UK Trade Deficit Narrows in April


Seasonally adjusted, the UK’s deficit on trade in goods and services was estimated to have been £2.6 billion in April, compared with a deficit of £3.2 billion in March. The narrowing of the deficit in April is mainly due to the UK's trade in goods with the EU, particularly that it was estimated that imports from the EU fell by around £1.3 billion.

The value of UK exports decreased by 1.3 percent between March 2013 and April 2013. The value of imports decreased by 2.7 percent over the same period. The deficit on trade in goods was around £0.5 billion higher in the three months to April than in the previous three months. However, trade in oil and in erratic items both narrowed the deficit over this period, excluding those, the deficit widened by £1.6 billion.

By country, the trade deficit with Germany was £1 billion higher in the three months February to April than in the preceding three months. The level of exports to Germany in that period was the lowest since the three months to October 2010. Exports to the United States increased over this period (by 7 percent) while imports were lower, so the surplus in trade in goods with the US rose to £3.7 billion.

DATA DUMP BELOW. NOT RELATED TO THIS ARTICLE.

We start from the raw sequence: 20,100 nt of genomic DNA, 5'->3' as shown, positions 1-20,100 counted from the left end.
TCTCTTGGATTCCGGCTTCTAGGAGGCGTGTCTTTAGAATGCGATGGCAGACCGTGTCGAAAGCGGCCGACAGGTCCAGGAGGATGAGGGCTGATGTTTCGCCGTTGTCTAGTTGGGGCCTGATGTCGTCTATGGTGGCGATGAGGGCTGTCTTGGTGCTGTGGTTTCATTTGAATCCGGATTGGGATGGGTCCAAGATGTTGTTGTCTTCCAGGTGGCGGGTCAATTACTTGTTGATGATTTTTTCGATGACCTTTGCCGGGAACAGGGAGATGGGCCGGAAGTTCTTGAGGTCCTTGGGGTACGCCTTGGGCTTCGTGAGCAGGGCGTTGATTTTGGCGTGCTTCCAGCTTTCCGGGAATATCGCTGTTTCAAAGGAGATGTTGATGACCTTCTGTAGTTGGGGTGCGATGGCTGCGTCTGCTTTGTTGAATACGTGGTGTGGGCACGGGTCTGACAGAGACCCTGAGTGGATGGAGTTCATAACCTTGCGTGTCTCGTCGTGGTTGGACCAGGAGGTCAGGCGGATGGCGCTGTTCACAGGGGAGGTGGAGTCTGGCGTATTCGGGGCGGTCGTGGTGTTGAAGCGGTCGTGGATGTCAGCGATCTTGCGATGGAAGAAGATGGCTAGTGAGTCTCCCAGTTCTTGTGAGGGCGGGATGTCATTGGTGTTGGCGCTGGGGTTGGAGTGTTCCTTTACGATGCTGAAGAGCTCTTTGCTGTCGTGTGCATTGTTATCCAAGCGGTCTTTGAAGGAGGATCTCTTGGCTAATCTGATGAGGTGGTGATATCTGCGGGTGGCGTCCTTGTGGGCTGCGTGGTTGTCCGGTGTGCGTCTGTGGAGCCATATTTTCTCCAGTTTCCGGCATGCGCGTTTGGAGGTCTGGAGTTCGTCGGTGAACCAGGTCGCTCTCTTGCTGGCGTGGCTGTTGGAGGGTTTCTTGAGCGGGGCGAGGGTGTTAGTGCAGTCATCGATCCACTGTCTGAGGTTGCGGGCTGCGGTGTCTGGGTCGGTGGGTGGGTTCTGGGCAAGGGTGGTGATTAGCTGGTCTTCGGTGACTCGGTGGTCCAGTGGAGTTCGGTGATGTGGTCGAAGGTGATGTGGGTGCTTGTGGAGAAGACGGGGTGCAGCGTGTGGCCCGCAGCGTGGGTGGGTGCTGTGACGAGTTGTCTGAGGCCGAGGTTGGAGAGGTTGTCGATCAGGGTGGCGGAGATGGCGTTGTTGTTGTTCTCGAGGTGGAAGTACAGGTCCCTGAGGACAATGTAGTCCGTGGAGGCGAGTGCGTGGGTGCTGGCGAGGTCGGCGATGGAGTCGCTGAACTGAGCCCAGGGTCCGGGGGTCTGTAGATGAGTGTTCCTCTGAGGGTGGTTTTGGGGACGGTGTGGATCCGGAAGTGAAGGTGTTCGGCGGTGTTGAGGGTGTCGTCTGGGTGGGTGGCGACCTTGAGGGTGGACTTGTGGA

Sterling appreciated slightly in April and, probably as a result, both export and import prices fell slightly. Excluding erratic items and oil, both export and import volumes fell. Although monthly figures tend to be volatile, over a longer time period the latest data for export and import volumes show little movement, as they have for much of the last two years.

UK Trade Deficit Narrows in April


ONS | Nuno Fontes | nuno@tradingeconomics.com
6/7/2013 9:45:33 AM